when software developers are convincingly hawking their products as
having artificial intelligence, the inevitable question has begun to
take on a certain urgency: Can a computer think? Really think? In one
form or another this is actually a very old question, dating back to
such philosophers as Plato, Aristotle, and Descartes. And after nearly
3,000 years the most honest answer is still uncertain. After all, what
does it mean to think? On the other hand, that is not a very
satisfying answer. However, with his paper: Minds, brains and programs
published in 1980, John Searle has had a huge impact on the artificial
intelligence issue worldwide. This essay will focus on Searle's idea
that computers are incapable of being conscious, and then analyse
whether Searle is right in terms of his three main efforts: a critique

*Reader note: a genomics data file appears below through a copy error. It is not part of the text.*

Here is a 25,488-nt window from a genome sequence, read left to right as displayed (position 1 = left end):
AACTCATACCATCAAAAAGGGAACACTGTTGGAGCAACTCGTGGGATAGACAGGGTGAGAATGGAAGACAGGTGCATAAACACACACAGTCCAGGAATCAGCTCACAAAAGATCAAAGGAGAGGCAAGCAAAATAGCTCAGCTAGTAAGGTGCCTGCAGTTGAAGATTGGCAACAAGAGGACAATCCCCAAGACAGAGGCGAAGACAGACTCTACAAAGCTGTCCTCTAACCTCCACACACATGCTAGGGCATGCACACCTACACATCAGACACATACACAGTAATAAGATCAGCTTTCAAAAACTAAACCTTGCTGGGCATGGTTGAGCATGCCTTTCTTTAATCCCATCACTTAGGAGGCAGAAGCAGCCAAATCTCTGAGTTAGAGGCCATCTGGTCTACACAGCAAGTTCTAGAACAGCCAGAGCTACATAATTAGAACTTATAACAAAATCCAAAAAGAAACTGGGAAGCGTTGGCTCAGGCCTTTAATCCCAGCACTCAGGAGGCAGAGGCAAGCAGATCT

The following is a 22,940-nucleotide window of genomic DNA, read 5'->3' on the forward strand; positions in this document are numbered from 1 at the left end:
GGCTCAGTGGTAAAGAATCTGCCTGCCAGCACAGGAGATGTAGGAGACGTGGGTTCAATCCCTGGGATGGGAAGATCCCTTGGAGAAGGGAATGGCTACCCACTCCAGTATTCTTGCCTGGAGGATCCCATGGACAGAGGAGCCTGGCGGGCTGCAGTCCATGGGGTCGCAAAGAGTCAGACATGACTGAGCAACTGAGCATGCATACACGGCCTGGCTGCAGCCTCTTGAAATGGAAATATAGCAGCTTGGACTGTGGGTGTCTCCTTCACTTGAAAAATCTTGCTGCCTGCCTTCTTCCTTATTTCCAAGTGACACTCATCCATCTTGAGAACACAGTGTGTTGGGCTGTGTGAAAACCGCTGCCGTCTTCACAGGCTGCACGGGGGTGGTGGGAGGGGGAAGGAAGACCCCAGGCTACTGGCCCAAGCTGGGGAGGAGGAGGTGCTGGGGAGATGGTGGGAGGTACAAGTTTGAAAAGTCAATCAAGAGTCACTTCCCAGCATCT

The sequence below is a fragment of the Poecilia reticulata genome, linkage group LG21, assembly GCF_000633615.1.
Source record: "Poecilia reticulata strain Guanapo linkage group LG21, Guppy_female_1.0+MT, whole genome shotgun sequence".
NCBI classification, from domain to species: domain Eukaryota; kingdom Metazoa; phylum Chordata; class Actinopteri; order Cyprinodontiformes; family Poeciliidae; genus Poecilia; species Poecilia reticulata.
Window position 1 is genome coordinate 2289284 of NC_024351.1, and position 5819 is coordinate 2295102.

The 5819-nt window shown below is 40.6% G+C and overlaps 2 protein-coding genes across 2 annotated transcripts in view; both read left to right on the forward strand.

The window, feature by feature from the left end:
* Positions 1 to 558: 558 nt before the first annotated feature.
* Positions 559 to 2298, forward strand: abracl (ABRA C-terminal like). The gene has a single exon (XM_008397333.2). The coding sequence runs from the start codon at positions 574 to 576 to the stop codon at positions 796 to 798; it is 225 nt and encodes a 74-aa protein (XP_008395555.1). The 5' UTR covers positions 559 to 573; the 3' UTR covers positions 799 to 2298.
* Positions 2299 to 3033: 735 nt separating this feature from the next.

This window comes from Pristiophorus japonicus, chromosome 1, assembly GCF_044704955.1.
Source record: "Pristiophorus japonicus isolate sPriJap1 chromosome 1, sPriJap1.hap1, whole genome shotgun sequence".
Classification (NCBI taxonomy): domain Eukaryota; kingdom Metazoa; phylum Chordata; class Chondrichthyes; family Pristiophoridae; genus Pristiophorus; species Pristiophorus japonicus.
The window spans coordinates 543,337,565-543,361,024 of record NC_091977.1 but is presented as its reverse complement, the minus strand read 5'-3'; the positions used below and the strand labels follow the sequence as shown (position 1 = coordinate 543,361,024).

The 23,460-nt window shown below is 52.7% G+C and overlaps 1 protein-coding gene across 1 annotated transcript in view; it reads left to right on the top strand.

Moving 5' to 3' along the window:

of computationalism and strong Artificial Intelligence (AI); the
development of a theory of intentionality; and the formulation of a
naturalized theory of consciousness.
At the first place, the best-known example of Searle's critique of
computationalism and strong AI is his Chinese Room Argument. The
argument (1980) goes as follows: Searle supposes that, many years from
now; 'we have constructed a computer, which behaves as if it
understands Chinese.' In other words, the computer takes Chinese
symbols as input, consults a large look-up table (as all computers can
be described as doing), and then produces other Chinese symbols as
... middle of paper ...
unquestionable way. Therefore, just like Dennett's idea, we still can
say that making conscious artificial intelligence is possible in the
Daniel, C. Dennett (1991), Consciousness Explained, Penguin Books, New
Searle, J. (1980) Minds, brains, and programs, Behavioral and Brain
Sciences, 1: 417-24.
Searle, J. (1983) Intentionality: An Essay in the Philosophy of Mind,
Cambridge University Press, New York.
Searle, J. (1997) The Mystery of Consciousness, New York Review Press,
Armin Laux and Heinrich Wanshong (eds.) (1995) Knowledge and Belief in
Hhilosophy and Artificial Intelligence, Aksd. Verl, Berlin.
Margaret, A. B. (1990) The Philosophy of Artificial Intelligence,
Oxford University Press, UK.
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